Break the stigma

Stigma occurs when we respond negatively towards someone. Specifically, this negative reaction happens because of a particular characteristic or trait that we think they have. We perceive this characteristic or trait to be a disadvantage. These sorts of beliefs are often built over a lifetime, and are often held unconsciously. People with disabilities can experience this sort of stigma because they are seen as ‘blemished’ or ‘broken’, and that doesn’t align with the ‘able-bodied’ ideology that is prevalent in many societies. People with hearing conditions can also experience stigma related to ageism. Ageism is prejudice against old age. Hearing loss and hearing aids are often culturally connected with old age and a weakening of ability. So having a hearing loss can mean a person is hit with a double whammy of two stigmatised identities, related to both disability and ageing. It’s no wonder many people are reluctant to admit that their hearing is causing them difficulties, and put off seeking help for far too long. Like anything that signals that we may be different, we may be nervous about revealing this characteristic for fear of being discriminated against or judged unfairly. We may even be apprehensive about acknowledging it to ourselves. This is normal, but unfortunately, hiding is a process that just increases the stigma, making it a difficult cycle to break.

Stigma can be directed inward – called self-stigma. You may be directing negative views about hearing loss and/or ageing at yourself or avoiding getting help with your hearing because of self-stigma. The first thing you can do is to appreciate that stigma is a social phenomenon. Stigma doesn’t reside in one individual – it’s about how people relate to one another, and it involves labelling, discrimination and loss of status. It is not YOUR problem, in that sense, it’s society’s problem. You might not be able to change society’s views all on your own, but you can start with you. Building connections with people who don’t hold stigmatised views towards hearing conditions can help. It can be very empowering to be able to talk with people whose experience is a bit like yours. Stigmatising views about hearing conditions are not universal, and if that’s true, then it’s possible for you to let go of those beliefs yourself.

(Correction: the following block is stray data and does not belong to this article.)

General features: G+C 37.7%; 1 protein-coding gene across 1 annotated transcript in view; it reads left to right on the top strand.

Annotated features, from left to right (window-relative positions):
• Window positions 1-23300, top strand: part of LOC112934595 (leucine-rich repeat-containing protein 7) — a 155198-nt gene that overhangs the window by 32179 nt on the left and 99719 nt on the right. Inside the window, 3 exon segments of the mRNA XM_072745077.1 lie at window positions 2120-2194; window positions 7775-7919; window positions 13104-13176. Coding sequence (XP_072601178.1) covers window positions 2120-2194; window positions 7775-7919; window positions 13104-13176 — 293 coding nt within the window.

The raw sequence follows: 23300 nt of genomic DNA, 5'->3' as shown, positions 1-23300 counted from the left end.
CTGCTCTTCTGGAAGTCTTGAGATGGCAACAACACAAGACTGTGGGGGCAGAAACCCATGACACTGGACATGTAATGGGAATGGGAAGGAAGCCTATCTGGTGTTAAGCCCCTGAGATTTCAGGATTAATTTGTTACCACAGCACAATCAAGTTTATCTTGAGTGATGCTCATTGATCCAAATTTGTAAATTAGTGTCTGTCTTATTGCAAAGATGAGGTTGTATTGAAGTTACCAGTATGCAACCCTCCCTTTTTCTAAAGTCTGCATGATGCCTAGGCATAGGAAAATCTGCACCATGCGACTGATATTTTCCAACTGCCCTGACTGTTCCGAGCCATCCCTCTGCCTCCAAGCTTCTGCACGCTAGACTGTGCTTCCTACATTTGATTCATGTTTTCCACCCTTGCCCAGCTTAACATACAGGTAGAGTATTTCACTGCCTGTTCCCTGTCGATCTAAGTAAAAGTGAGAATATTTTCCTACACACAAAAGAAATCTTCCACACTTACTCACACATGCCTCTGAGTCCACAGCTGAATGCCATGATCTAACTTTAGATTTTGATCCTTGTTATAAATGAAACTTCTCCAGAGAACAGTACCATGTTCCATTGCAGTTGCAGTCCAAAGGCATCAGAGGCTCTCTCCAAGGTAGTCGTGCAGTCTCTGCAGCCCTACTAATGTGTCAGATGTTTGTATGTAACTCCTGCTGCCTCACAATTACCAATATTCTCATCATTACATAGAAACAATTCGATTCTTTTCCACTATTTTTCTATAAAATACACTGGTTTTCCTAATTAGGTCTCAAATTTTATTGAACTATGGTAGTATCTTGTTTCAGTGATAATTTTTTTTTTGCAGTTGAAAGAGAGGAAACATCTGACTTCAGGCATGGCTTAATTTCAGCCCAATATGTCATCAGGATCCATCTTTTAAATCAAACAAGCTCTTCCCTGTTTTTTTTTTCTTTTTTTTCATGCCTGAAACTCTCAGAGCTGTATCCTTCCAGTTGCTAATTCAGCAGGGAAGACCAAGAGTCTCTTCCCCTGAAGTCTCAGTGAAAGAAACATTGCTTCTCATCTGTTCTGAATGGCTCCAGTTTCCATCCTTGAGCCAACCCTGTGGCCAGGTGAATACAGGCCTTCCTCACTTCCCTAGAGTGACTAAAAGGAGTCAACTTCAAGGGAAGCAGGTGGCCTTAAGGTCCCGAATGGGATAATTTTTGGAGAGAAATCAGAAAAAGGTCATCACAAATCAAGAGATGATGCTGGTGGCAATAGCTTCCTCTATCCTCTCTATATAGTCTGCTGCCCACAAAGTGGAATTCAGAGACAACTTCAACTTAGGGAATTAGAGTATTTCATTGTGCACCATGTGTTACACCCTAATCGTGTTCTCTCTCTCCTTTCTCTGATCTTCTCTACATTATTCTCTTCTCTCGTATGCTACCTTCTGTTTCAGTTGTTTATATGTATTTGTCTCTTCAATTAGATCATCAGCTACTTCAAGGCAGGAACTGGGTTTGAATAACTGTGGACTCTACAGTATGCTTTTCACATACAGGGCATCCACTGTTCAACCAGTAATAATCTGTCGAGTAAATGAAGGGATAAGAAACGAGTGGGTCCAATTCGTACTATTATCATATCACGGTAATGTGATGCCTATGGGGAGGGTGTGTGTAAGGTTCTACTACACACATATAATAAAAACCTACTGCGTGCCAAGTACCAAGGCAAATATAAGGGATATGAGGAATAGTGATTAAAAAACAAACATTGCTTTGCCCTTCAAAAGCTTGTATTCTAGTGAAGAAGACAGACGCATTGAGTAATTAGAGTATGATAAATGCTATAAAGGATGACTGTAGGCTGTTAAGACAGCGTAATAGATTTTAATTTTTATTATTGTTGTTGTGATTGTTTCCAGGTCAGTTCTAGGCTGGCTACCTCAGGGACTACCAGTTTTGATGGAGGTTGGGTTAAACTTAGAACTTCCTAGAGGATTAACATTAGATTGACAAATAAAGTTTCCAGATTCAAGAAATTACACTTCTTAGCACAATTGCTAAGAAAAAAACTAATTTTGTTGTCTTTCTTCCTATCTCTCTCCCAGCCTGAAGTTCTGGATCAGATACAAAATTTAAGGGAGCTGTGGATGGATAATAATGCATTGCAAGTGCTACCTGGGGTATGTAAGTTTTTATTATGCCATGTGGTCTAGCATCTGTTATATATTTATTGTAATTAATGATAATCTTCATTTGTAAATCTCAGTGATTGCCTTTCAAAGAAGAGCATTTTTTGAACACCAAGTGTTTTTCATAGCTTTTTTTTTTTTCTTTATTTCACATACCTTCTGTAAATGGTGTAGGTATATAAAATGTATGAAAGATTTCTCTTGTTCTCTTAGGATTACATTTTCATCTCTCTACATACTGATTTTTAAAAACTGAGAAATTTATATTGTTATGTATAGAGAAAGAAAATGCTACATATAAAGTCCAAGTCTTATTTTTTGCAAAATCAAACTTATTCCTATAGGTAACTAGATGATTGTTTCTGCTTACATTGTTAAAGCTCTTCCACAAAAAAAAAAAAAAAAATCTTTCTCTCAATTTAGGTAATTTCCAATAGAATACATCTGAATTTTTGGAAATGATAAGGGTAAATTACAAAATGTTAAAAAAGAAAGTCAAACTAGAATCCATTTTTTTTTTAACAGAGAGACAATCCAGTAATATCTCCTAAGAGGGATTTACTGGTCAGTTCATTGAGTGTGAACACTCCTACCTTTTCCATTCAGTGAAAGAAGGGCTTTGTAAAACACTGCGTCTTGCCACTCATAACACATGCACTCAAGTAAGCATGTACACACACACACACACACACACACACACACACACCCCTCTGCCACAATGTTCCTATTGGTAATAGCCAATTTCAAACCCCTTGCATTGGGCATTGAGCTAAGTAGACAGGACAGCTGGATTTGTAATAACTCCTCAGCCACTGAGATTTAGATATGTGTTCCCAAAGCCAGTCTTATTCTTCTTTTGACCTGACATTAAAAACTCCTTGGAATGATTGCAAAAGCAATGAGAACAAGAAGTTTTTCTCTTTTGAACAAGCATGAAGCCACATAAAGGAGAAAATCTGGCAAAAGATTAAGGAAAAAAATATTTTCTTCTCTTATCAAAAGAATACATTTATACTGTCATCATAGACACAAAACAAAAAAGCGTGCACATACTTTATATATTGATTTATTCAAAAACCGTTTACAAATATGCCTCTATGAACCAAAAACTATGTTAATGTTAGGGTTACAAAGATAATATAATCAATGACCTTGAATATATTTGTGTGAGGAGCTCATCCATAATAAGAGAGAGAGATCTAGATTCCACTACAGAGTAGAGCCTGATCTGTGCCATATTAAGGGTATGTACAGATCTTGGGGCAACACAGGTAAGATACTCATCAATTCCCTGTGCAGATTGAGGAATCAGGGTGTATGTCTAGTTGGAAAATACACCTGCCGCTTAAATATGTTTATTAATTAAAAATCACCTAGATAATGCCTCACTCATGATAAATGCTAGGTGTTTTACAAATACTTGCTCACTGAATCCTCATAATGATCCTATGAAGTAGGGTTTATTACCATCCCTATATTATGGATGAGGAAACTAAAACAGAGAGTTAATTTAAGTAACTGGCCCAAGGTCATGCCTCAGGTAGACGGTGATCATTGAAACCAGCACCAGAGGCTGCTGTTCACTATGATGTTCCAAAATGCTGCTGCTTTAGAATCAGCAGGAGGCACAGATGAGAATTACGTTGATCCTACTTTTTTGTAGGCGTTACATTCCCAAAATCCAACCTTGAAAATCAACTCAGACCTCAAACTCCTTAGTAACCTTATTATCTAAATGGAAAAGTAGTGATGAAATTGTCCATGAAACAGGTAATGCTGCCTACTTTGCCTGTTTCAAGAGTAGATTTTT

Another step you can take towards overcoming self-stigma is to take the plunge and get your hearing tested. Getting a hearing test means starting the journey towards treating your hearing condition, proving to yourself that your hearing is something to be valued and prioritised. Discuss it with your audiologist or doctor, tell others that you are having some hearing difficulties, instead of concealing it which only enhances those feelings of shame inadequacy.

Asserting yourself when you experience stigma from others. Don’t be afraid to stand up for yourself and educate others. This takes courage, and it might help to read stories from others who have walked this path to help you to develop the right attitude.

Keep a positive attitude and a sense of humour. Reframe stigma as ‘their problem, not yours’. If others want to feel differently about you since you have a hearing loss that is their problem, not yours. Again, this takes courage and practice to change your thinking.

Turn it to your advantage. Perhaps you now understand what it feels like to experience discrimination or feelings of being stigmatised, and this may help you to support others in your various roles in life – at work, at home, in the community. Allow your experience to empower you, rather than knock you down.
Share first-hand experiences with others and, if possible, include your support network in your hearing healthcare journey. Since stigma is a social problem, and hearing conditions impact on family members as well as the individual with the hearing condition, then it makes sense to include family members in the hearing healthcare journey. This reinforces the idea that you are not alone, that the support is there, and that your hearing and therefore your ability to communicate with others is valued.

One of the best things you can do to try and challenge your own thinking and overcome self-stigma is to listen to some real stories from others with lived experience and learn from them. You may not relate to all of these stories, but you may just find one that resonates with you and helps you to develop the right mindset to take the leap towards better hearing healthcare: or watch